Common Electrical Questions & Answers
- If you have an old house with old wiring how do you know if repairs are necessary? How extensive and costly can such repairs be?
- How does a three-prong plug work? What’s the benefit of using it?
- How does a polarized plug work? What’s the benefit of using it?
- What is a GFCI?
- How does the GFCI work?
- If the GFCI is working, is there any danger of electric shock?
- Do all GFCIs work in the same manner?
- If an appliance has a built-in shock protector, is an additional GFCI necessary?
- Can consumers install GFCIs?
- What is the big plug now found on such appliances as hair dryers?
- If the product has a three-prong grounding type plug, is a GFCI still necessary?
- What size extension cords should a consumer use? How can you tell if an extension cord is appropriate for the intended use?
- Are there any benefits to using circuit breakers instead of fuses?
If you have an old house with old wiring how do you know if repairs are necessary? How extensive and costly can such repairs be?
Electrical systems age and can become overloaded, particularly in older homes. Over the years as more lighting, appliances and equipment are added, the electrical system becomes overburdened and problems can develop. If fuses blow or circuit breakers protecting branch circuits trip frequently, new branch circuits or other repairs may be necessary. Depending on the condition of the equipment and the extent of the repairs, the cost may be nominal or could run into several thousand dollars. A qualified licensed electrician can determine if repairs are necessary and can estimate the cost.
The third prong on a three-prong cord set provides a ground path to your circuit breaker or fuses that can detect if electricity is straying or leaking from a product. This helps protect equipment and can help prevent electric shock.
A polarized plug is a plug with one large or wide prong and one narrow one. It ensures that the plug is inserted correctly in a socket and reduces the risk of electrical shock.
A Ground Fault Circuit Interrupter or GFCI, is an electronic device for protecting people from serious injury due to electric shock. They are often found on bathroom or kitchen circuits, or other circuits located close to water.
GFCIs constantly monitor electricity flowing in a circuit. If the electricity flowing into the circuit differs by even a slight amount from that returning, the GFCI will quickly shut off the current flowing through that circuit. The advantage of using GFCIs is that they can detect even small variations in the amount of leakage current, even amounts too small to activate a fuse or circuit breaker. GFCIs work quickly, so they can help protect consumers from severe electric shocks and electrocution.
Even if the GFCI is working properly, people can still be shocked. However, the GFCI can act quickly to prevent electrocution.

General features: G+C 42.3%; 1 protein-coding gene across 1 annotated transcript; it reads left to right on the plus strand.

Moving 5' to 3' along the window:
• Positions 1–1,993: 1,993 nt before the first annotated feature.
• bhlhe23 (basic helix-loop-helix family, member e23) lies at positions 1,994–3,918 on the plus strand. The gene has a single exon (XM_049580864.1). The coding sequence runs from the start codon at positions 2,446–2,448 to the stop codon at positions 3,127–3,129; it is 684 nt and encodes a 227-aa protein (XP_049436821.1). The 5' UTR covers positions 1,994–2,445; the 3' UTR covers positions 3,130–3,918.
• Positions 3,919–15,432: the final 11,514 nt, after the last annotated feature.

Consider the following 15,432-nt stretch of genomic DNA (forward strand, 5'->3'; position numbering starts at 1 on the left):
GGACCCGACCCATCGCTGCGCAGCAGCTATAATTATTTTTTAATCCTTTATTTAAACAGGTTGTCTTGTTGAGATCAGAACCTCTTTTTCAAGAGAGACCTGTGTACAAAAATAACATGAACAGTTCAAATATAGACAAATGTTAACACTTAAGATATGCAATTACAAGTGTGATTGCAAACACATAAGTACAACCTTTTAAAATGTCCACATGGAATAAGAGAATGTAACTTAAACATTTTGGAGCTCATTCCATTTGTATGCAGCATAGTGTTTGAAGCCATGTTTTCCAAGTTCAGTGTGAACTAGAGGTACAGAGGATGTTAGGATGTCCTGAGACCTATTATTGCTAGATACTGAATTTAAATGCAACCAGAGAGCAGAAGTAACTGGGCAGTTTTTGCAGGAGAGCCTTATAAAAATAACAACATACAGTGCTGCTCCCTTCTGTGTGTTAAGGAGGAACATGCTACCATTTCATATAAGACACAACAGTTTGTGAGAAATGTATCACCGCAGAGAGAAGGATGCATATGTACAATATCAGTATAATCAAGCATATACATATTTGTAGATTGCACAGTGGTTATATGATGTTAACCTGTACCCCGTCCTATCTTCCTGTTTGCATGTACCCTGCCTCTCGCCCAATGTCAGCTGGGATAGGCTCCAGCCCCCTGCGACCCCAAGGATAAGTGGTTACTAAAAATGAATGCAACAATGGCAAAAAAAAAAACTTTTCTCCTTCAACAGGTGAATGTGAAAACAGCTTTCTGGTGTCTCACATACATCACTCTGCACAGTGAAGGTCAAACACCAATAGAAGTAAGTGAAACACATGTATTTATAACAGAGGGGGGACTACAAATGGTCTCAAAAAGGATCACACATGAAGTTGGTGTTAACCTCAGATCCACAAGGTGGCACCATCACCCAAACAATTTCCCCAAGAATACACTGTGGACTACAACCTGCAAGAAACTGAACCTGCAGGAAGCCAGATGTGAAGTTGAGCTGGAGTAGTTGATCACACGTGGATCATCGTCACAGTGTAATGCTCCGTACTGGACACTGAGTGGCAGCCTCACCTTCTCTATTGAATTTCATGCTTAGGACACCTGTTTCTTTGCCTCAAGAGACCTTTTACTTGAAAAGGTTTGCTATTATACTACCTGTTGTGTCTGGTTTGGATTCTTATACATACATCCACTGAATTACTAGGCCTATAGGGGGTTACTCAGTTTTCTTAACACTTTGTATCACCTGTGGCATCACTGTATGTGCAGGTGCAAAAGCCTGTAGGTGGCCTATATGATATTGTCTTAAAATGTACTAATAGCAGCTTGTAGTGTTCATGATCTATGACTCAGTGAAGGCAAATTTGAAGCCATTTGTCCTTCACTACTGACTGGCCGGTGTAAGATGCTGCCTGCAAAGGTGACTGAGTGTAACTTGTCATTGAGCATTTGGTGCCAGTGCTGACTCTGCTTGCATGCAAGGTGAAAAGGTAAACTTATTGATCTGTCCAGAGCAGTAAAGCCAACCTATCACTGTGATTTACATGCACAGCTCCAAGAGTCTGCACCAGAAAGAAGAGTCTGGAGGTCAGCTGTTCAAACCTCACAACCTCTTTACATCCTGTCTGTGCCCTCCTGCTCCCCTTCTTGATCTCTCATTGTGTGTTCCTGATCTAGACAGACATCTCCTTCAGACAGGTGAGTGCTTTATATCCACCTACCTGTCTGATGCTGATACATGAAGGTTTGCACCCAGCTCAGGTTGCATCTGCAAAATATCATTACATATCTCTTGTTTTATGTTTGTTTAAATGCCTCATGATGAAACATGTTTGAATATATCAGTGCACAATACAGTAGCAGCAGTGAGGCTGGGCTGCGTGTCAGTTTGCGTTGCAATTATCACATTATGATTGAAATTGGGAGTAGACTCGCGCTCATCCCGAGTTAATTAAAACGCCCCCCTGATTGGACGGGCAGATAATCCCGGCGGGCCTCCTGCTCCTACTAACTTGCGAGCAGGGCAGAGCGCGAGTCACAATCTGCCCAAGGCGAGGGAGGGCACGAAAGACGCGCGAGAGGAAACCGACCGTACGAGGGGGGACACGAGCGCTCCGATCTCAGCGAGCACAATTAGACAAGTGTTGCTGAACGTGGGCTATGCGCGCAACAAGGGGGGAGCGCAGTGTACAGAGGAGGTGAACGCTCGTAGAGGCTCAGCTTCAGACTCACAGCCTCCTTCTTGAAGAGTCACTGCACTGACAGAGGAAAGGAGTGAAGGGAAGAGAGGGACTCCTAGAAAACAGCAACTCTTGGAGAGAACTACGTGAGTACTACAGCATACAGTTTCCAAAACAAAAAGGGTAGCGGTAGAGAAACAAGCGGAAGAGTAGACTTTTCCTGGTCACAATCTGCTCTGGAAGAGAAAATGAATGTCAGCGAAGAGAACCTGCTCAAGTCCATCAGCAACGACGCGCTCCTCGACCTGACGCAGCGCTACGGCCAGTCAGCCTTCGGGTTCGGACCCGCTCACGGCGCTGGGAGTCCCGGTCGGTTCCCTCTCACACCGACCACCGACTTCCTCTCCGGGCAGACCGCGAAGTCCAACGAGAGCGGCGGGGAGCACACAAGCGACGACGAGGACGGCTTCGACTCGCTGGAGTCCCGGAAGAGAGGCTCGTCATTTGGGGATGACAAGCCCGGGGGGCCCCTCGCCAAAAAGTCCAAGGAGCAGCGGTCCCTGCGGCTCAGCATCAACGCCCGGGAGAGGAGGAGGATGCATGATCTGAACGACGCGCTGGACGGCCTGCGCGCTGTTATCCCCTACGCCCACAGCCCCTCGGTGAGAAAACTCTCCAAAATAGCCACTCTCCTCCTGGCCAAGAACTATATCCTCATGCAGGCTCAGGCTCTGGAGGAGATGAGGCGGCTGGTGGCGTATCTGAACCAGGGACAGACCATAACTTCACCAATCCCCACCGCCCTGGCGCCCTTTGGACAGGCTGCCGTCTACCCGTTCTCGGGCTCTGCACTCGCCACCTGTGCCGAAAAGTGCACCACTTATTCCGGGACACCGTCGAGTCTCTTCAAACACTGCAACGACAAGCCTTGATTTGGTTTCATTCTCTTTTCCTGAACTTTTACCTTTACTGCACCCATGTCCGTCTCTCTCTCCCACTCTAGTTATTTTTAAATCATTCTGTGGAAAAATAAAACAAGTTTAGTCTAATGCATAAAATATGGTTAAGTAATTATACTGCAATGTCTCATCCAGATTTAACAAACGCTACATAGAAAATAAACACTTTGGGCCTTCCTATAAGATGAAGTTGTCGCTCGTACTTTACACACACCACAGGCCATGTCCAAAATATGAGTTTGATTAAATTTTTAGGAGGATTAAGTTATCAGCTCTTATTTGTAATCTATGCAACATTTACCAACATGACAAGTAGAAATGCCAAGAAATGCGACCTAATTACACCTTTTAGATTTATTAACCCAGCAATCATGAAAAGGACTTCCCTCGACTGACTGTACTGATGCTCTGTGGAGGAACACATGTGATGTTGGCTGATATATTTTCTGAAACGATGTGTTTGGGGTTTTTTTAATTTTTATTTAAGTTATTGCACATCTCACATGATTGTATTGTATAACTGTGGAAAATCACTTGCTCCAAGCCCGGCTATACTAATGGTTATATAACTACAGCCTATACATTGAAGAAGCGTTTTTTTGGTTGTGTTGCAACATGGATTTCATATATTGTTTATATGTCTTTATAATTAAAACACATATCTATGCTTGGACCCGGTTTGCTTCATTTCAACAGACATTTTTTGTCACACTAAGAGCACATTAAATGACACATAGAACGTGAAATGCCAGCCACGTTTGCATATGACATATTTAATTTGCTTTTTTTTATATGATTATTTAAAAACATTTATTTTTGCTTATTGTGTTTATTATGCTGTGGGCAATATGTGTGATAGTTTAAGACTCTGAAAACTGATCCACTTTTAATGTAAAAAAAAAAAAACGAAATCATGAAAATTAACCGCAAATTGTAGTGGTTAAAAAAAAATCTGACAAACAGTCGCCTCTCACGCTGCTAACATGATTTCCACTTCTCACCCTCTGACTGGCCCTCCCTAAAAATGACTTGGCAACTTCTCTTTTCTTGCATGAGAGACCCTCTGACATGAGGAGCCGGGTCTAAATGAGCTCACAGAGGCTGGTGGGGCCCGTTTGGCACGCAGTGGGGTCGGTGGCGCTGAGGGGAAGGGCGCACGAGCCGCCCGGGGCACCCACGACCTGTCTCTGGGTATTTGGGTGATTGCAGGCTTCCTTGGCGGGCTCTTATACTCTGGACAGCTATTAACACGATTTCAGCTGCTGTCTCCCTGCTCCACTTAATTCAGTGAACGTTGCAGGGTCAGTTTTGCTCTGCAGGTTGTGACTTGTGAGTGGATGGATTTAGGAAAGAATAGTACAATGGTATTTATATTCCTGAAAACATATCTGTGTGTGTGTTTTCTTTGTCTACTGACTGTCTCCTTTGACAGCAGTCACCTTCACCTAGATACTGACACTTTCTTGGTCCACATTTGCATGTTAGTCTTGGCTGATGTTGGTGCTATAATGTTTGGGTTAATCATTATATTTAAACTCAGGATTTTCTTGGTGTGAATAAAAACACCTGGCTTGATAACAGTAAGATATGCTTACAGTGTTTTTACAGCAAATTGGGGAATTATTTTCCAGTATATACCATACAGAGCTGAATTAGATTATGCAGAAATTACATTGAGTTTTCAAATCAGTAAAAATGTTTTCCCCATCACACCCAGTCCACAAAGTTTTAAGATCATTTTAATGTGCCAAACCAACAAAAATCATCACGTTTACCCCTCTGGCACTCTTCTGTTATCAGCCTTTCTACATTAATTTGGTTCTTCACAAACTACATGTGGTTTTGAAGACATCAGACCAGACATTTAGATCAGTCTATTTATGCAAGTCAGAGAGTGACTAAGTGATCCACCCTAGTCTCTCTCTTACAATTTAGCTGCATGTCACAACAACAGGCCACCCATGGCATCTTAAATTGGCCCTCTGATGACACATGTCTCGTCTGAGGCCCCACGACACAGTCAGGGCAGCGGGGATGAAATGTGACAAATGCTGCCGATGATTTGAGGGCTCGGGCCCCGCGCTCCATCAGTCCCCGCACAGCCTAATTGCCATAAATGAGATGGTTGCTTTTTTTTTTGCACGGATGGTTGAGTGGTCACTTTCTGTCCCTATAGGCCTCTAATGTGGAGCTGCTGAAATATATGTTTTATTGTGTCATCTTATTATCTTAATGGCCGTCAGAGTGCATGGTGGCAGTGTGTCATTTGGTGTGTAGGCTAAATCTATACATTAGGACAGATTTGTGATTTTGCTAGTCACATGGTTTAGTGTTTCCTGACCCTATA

All GFCIs work in the same manner to protect people against ground faults. However, unlike the receptacle GFCI, the circuit breaker type GFCI also provides overload protection for the electrical branch circuit.
Appliances that have built-in shock protectors, as now required for hair dryers, may not need additional GFCI protection. However, other unprotected appliances still need GFCI protection.
Consumers are encouraged to use a qualified and certified electrician to install circuit breaker-type GFCIs. Individuals with strong knowledge of electrical wiring practices, who can follow the instructions accompanying the device, may be able to install receptacle-type GFCIs. The portable GFCI requires no special knowledge or equipment to install.
The large box-like device found on the ends of some appliance cords can be either an appliance leakage circuit interrupter (ALCI), an immersion detection circuit interrupter (IDCI) or a ground fault circuit interrupter (GFCI). They work in different ways, but they are all intended to shut off the power to an appliance under an abnormal condition such as immersion of the appliance in liquid. Just because you have an appliance with one of these devices, it doesn’t mean that it is okay to drop the appliance in water and retrieve it while it’s plugged in. If you should happen to drop an electrical appliance in in water, shut off power to the circuit into which the appliance is plugged, unplug the appliance, drain the water and retrieve the appliance. The rule that “electricity and water don’t mix” still applies.
GFCIs are necessary even if the product has a third wire to ground it. GFCIs provide very sensitive protection to consumers against electric shock hazards. Under some conditions, a shock hazard could still exist even if a product has a grounding wire.
What size extension cords should a consumer use? How can you tell if an extension cord is appropriate for the intended use?
Before purchasing an extension cord, consumers should consider how the cord will be used. Make sure the rating on the cord is the same as or higher than the number of watts needed by the product that will be plugged into the cord. Extension cords should never be used as a substitute for permanent wiring.
The main difference between circuit breakers and fuses is that circuit breakers can be reset while fuses operate only once and then must be replaced. If your breakers or fuses trip repeatedly, call an electrician because you may have a problem with your electrical system.